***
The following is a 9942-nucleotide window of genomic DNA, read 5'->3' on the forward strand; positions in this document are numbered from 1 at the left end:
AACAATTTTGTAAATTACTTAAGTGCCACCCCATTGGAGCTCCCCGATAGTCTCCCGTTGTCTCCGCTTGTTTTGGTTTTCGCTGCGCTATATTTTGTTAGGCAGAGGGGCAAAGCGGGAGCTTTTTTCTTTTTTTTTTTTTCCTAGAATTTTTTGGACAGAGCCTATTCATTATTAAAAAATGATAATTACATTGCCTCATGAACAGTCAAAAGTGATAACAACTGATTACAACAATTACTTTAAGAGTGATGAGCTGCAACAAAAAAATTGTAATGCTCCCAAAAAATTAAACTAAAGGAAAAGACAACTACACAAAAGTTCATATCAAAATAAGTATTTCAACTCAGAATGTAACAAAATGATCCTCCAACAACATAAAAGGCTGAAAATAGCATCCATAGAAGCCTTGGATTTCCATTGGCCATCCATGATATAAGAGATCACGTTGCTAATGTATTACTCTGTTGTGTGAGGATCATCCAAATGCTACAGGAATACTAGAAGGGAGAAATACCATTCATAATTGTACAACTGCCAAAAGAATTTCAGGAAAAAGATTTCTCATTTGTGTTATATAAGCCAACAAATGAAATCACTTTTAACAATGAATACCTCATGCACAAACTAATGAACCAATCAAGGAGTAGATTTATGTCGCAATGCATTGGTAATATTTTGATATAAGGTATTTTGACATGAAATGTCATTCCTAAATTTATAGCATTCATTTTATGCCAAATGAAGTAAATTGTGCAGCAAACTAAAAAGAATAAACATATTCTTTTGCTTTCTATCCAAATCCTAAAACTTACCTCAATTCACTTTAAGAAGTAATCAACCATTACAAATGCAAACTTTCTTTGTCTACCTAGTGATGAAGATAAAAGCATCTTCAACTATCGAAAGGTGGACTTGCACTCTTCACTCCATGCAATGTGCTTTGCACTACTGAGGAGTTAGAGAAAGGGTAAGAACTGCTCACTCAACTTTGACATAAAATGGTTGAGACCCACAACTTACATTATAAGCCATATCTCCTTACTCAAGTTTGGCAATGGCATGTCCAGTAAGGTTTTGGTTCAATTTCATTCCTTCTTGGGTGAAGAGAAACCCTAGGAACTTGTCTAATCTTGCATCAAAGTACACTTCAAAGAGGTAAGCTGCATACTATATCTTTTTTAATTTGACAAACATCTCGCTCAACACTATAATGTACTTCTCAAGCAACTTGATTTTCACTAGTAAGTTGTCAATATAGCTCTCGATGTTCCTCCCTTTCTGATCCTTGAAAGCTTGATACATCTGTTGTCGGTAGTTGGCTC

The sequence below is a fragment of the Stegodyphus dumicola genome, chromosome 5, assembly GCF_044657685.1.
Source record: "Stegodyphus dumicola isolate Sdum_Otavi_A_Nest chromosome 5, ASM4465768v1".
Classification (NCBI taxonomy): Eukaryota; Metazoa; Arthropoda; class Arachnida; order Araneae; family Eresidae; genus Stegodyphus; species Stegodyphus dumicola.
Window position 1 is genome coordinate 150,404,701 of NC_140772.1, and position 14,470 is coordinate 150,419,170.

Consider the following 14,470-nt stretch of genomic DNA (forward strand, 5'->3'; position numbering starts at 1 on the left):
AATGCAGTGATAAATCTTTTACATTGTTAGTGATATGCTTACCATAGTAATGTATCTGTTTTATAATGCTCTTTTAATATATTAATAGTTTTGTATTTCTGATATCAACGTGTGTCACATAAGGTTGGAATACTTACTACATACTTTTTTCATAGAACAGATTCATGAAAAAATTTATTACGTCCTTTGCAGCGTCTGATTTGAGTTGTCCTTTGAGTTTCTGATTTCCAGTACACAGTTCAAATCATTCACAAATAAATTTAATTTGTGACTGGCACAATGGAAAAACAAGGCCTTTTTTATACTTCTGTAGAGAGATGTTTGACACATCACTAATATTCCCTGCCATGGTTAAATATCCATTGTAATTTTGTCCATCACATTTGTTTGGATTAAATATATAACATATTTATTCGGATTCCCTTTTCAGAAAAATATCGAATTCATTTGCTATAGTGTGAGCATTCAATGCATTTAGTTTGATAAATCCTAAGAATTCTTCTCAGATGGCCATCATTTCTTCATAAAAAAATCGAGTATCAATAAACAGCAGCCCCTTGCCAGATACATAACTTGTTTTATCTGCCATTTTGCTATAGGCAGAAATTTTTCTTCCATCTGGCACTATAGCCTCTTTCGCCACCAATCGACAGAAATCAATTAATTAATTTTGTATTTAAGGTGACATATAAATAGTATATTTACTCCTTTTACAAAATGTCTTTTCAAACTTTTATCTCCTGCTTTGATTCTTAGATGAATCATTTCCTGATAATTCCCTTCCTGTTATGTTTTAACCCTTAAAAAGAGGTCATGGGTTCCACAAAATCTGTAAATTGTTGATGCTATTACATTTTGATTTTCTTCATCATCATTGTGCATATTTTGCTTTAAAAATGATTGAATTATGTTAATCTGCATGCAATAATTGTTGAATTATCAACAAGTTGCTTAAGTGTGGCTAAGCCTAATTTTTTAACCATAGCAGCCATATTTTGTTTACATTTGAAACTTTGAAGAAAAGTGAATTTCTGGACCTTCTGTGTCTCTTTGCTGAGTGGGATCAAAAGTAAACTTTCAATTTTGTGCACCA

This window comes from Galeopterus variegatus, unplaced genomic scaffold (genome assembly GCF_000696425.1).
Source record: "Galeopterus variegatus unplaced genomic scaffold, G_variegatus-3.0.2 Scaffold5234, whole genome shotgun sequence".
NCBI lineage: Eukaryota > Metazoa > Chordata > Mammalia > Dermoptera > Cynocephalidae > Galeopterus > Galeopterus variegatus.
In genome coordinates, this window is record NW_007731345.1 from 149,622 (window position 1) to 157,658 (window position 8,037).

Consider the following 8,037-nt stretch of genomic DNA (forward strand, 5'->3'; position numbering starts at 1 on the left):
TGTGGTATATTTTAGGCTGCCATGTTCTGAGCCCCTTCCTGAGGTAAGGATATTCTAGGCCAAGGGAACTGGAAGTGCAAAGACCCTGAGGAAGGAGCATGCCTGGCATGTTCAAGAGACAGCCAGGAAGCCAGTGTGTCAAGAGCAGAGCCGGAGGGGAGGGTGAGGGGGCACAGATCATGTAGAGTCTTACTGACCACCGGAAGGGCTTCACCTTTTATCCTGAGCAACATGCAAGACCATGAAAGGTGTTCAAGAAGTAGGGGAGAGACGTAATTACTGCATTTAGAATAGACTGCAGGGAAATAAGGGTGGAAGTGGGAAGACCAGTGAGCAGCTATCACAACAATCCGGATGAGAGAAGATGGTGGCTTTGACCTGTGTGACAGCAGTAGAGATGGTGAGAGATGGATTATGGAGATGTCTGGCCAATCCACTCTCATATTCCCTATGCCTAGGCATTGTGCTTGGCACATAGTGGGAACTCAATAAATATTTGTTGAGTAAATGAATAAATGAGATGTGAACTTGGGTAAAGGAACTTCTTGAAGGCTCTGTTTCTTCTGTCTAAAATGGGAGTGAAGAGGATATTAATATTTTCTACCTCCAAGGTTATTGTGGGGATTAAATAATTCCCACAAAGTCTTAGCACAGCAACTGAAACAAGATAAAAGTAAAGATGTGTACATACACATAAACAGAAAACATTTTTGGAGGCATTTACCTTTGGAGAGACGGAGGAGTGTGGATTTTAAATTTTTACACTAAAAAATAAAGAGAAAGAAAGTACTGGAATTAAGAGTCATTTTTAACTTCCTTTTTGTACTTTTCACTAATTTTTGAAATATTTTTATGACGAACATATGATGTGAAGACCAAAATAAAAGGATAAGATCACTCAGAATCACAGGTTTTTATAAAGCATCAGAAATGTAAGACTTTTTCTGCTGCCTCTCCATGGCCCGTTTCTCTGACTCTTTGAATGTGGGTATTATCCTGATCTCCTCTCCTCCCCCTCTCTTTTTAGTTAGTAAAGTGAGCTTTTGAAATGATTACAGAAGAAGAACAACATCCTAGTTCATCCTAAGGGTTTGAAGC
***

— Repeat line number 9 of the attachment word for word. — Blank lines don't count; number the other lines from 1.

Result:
This window comes from Galeopterus variegatus, unplaced genomic scaffold (genome assembly GCF_000696425.1).